On this particular album, the two songs from Westward Ho the Wagons, “I’m Lonely, My Darlin’” and “Pioneer’s Prayer” performed by Jimmie Dodd are actually soundtrack recordings from an episode of the Mickey Mouse Club TV show, one of several episodes promoting the film.

Buddy Baker was the musical director of the Mickey Mouse Club and those two songs capture the distinct sound of his arrangements. Most of the album, though, bears the creative imprint of Tutti Camarata, providing some of the earliest musical direction in his Disney career. It is no coincidence that four of the songs were lifted from his masterful 1957 recording of Walt Disney’s Alice in Wonderland, which is the greatest record ever made according to this Animation Spin.

Darlene Gillespie’s Alice solos are all included on the Song Fest LP, along with her performance of “So This is Love” and “A Dream is a Wish Your Heart Makes,” which opens the album. Darlene was being groomed to be the breakout Mouseketeer and this was one of the albums making an outstanding case for her success. (Note how much the pose of Jimmie and Darlene resembles the iconic Mary Poppins poster and album rendering of Julie Andrews and Dick Van Dyke.)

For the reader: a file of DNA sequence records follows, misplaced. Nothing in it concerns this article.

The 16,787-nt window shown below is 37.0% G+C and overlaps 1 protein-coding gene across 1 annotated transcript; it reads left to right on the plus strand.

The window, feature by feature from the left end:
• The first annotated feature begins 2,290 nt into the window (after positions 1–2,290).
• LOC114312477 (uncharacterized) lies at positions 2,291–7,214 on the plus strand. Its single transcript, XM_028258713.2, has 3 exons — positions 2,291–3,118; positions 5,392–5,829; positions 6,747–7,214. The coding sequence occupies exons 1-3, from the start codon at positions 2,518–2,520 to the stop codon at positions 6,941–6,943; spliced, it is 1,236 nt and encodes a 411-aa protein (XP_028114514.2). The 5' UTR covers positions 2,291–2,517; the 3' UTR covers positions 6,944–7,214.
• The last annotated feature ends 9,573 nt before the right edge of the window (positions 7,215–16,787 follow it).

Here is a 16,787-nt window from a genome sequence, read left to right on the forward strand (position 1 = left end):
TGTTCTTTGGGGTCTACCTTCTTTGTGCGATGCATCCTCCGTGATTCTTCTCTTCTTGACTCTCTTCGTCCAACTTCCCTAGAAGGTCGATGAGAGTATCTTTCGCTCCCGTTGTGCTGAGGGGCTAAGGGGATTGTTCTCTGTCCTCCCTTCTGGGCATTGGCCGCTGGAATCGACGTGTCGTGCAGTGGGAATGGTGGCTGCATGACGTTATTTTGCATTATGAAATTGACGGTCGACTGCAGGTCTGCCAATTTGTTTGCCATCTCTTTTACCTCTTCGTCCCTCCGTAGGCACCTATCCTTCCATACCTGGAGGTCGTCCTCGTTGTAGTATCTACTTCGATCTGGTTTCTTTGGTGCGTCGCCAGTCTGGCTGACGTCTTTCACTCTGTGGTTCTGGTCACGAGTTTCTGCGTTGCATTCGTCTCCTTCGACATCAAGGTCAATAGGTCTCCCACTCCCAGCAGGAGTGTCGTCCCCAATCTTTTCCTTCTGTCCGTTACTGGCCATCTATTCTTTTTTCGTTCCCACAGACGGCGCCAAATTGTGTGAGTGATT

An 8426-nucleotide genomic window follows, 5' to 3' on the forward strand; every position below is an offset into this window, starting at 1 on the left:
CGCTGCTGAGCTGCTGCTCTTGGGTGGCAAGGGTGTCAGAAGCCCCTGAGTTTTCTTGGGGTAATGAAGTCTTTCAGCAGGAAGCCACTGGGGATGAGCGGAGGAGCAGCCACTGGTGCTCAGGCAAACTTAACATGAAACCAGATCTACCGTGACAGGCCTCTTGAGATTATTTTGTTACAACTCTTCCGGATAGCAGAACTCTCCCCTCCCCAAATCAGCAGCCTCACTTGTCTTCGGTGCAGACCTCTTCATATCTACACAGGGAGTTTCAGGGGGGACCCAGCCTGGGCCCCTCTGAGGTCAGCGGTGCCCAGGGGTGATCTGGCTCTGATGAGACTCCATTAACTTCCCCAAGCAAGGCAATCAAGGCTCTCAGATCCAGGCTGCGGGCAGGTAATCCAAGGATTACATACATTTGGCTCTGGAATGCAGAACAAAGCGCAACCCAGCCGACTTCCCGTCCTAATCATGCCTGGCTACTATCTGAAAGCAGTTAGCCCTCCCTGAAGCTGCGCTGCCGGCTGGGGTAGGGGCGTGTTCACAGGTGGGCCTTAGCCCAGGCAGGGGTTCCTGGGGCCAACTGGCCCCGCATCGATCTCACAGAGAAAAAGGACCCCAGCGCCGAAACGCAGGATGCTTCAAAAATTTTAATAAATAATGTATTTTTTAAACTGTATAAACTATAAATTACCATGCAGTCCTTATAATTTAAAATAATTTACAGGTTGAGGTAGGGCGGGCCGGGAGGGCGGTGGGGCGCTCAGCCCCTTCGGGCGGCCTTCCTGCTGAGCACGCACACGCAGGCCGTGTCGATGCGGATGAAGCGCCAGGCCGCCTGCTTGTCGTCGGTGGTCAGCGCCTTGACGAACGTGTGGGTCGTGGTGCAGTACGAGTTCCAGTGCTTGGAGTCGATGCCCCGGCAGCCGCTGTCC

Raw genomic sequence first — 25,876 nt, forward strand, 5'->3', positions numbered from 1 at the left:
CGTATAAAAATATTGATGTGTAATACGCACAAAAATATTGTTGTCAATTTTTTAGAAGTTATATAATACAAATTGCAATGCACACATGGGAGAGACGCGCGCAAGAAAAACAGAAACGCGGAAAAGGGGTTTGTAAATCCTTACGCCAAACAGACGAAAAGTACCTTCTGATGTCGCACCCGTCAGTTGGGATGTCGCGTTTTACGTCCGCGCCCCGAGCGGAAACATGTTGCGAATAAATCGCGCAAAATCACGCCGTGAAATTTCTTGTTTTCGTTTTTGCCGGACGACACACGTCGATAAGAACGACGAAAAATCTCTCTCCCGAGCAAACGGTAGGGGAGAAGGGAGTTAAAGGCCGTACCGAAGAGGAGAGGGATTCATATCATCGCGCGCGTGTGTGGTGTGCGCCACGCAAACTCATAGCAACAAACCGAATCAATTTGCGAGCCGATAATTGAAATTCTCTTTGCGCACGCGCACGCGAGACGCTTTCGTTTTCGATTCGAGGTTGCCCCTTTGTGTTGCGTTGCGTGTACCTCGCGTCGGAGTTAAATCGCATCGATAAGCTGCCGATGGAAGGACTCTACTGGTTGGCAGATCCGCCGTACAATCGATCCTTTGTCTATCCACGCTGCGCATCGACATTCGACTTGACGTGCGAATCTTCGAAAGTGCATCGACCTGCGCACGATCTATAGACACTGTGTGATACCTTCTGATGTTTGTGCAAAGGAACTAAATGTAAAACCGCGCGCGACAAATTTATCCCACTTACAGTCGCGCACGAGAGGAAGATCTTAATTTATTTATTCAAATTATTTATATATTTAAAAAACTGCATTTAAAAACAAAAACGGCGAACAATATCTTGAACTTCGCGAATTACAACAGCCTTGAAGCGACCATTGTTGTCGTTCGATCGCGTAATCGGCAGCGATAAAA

The Mickey Mouse Club’s initial run ended in 1959 and the Official Mickey Mouse Club record label was discontinued. Disneyland Records began repackaging Mickey Mouse albums and songs, either completely or in part to de-emphasize the TV series and present them as general interest children’s records.